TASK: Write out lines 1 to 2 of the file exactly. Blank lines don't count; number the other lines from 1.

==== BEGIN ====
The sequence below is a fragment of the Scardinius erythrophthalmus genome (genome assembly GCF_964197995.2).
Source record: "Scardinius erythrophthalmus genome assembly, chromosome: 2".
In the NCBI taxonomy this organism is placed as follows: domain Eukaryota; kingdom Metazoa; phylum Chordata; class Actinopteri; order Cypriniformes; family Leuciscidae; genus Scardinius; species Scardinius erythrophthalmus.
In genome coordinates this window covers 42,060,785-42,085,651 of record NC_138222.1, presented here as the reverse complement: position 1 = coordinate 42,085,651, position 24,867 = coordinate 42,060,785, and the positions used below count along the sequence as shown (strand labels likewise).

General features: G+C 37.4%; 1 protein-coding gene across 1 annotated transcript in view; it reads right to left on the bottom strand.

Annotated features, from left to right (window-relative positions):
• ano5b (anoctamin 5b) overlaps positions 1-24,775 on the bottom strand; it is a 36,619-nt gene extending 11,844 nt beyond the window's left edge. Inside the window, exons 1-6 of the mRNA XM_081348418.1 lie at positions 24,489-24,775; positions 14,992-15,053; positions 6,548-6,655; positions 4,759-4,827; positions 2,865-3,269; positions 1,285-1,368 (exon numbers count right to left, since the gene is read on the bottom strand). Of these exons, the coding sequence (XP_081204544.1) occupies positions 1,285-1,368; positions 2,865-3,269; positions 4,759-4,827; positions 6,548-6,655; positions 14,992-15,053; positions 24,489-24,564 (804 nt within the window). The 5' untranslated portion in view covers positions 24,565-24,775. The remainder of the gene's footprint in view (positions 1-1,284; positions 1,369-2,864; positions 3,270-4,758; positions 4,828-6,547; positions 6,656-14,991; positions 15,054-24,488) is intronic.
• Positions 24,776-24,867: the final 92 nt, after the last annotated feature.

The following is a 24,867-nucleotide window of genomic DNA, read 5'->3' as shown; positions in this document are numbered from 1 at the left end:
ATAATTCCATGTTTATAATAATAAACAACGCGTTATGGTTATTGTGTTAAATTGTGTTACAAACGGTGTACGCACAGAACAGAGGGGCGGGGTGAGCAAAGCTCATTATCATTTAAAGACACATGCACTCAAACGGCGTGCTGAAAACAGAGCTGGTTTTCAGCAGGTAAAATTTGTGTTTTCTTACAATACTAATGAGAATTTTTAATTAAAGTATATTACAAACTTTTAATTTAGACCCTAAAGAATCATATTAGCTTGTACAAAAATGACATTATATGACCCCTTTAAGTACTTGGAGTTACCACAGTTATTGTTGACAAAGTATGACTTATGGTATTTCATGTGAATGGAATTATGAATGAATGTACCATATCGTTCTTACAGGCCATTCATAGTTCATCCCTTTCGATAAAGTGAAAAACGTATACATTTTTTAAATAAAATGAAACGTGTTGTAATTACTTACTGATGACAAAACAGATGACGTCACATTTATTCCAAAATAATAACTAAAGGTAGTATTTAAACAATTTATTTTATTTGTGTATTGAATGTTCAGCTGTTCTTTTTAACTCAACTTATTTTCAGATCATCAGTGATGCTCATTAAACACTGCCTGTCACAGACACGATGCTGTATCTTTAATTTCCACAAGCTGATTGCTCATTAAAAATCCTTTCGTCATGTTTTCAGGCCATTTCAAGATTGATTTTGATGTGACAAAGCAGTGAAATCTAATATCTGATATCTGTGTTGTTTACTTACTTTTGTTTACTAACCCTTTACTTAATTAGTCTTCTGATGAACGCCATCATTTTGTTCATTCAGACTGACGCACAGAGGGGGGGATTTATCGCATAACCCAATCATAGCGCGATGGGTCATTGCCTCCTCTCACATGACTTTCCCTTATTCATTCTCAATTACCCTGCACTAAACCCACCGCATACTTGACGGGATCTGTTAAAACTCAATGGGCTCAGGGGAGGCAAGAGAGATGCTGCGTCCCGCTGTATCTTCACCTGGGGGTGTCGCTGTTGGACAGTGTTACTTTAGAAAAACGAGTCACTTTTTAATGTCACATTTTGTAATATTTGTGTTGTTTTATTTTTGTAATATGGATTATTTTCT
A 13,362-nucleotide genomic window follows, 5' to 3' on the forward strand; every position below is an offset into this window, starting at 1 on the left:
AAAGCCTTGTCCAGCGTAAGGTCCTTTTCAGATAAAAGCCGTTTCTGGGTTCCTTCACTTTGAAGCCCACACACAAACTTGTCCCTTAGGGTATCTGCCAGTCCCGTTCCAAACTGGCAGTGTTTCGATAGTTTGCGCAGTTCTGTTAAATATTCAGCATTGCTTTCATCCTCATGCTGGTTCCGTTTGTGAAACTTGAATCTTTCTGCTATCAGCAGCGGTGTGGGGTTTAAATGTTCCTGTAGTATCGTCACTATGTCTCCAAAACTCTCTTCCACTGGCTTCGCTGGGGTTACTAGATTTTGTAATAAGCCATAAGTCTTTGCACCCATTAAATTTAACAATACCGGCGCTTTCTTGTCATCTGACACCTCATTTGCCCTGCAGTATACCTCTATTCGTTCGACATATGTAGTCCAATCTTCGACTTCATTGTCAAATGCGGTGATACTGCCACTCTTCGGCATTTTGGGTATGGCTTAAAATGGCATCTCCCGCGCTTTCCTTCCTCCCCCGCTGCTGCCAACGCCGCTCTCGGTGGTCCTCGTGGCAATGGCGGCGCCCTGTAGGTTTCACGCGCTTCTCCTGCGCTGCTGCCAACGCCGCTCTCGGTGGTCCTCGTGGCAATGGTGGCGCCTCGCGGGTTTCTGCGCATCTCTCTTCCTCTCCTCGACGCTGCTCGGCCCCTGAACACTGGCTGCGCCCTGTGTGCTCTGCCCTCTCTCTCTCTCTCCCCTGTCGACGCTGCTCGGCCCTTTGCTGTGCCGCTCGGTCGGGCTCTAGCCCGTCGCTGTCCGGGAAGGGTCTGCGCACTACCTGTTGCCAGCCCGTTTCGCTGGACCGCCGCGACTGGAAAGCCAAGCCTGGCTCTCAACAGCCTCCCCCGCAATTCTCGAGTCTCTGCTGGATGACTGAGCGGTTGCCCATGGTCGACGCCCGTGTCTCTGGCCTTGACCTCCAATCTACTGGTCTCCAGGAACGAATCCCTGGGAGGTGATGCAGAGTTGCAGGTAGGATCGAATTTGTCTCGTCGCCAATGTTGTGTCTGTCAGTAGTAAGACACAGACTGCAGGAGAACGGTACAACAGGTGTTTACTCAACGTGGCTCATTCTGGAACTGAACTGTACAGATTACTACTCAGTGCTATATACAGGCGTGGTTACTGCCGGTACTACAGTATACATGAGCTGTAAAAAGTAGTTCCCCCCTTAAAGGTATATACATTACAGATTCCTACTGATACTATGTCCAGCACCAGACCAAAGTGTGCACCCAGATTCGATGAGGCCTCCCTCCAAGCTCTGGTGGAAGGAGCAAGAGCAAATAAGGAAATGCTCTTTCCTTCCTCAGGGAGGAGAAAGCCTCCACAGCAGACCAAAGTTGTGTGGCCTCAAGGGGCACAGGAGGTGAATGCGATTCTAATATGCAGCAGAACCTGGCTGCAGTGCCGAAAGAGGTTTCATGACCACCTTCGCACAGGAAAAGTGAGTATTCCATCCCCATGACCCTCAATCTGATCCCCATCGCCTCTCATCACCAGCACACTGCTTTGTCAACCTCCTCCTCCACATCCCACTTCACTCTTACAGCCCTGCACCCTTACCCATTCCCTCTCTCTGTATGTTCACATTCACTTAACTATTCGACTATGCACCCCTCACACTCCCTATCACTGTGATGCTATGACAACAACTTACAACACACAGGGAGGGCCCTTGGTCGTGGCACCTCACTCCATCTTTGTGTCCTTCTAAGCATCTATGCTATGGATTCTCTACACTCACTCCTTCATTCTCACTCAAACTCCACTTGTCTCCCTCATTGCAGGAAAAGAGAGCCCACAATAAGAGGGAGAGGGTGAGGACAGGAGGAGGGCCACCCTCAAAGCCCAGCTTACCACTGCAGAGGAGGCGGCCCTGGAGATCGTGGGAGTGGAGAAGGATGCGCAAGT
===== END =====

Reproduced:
The sequence below is a fragment of the Scardinius erythrophthalmus genome (genome assembly GCF_964197995.2).
Source record: "Scardinius erythrophthalmus genome assembly, chromosome: 2".